The first paper in my ENGL110 class is Socratic Dialogue (where students pick an issue and then explore both sides of the issue through arguments in a dialogue form). A worried ENGL110 student sat in my office, knowing that she was not understanding the assignment but not knowing how to express why or how she did not understand.
“What do you think about the assignment?” I asked.
“I mean, it’s okay. I just have a hard time with it,” she said nervously, speaking faster and shifting nervously in her seat. “It’s really hard for me to think about what someone else might say. I really only like to think about facts. You know; things that are actually true.”
This emphasis on facts and truths—of knowing something absolute—is something that I feel like I’ve devoted my teaching life to challenging. One of my favorite things about teaching is getting students to the point with papers when they are nervous and uncertain and have to suddenly think in different ways that they have had to do before. That said, the US education system that Cathy Davidson mentions—one of tests and categories and memorization—hinders this kind of exploration that brings students (and myself) to an uncomfortable place without facts and test questions.
In Monty Python and the Holy Grail, there is one scene when King Arthur and his knights must cross a bridge guarded by a man who will only allow them to cross if they can answer three questions correctly (if you want to see the whole thing, look here). Lancelot goes first and gets some pretty easy questions (“What is your name?” “What is your quest?” “What is your favorite color?”). He is allowed to cross without a problem. The second knight boldly steps up to answer his set of questions and is thrown a loop with a third question: “What is the capital of Assyria?” He cannot answer this question and is thrown off the bridge. The third knight is given the same set of questions as Lancelot, but he cannot answer the last question and it also thrown of the bridge. Then King Arthur steps up:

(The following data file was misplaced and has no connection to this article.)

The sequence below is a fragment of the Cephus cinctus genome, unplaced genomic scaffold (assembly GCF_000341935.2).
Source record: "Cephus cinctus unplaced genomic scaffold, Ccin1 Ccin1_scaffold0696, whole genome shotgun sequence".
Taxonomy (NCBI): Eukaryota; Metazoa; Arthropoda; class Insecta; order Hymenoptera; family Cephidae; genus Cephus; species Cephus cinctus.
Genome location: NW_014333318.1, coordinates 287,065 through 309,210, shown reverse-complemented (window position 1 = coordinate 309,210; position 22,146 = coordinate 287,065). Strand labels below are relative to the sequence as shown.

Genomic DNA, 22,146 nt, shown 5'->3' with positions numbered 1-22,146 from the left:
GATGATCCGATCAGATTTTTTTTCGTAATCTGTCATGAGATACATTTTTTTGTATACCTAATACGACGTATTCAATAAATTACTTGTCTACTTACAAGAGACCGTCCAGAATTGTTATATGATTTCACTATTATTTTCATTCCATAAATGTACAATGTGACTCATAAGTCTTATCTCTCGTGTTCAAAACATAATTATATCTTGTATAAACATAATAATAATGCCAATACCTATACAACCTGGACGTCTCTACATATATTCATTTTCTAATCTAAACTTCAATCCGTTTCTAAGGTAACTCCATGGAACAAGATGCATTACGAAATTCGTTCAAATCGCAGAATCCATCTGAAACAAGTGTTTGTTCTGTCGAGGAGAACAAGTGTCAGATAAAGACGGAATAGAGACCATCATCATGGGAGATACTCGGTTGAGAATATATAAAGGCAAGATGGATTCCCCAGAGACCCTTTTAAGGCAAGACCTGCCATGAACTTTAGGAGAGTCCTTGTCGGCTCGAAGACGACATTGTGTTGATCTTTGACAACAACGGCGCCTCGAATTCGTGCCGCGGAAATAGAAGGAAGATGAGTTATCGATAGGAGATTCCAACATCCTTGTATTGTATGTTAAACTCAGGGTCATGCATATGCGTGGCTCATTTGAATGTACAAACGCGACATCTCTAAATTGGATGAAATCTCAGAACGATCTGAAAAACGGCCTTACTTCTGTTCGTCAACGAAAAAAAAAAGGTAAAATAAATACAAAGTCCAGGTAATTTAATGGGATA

“How do you know so much about swallows?”
“Well you have to know these things when you’re a king, you know.”
King Arthur obscures in his answer the fact that he learned about different swallows from some French men guarding a castle he wanted to storm. His way of answering the question of how he obtained this knowledge implies that he is naturally intelligent or was trained in the arts of being kingly. Further, his knowledge destroys the question-asker himself and makes the bridge safe for all who would come after him.
I think that school feels to many students like this sort of arbitrary question and answer game. There are right answers and wrong answers and some people just know how to get these answers better than others. Teachers, I think, often come across as the great holders of truths/facts. They have this power of question-answering which they acquired somehow and just memorized better than others.
I’ve been in the same shoes as my question-fearing student. I’ve been afraid to consider the fact that things are not as they seem (and the teacher does not know all of the answers). But the “answers” to questions about the world are complex and multifaceted and are always changing. As Davidson says, “The process of unlearning in order to relearn demands a new concept of knowledge not as a thing but as a process, not as a noun but as a verb, not as a grade-point average or a test score but as a continuum” (19).
And I wonder: How can we teach unlearning and flexibility in our writing classrooms? How can we really show students how to call “facts” and commonly held assumptions about the world into question? How can we do all of this within a very resistant school structure which demands an old-school style of learning measurement? Am I–are you–willing to give up our notions of teacher authority in order to allow for the teaching of unlearning?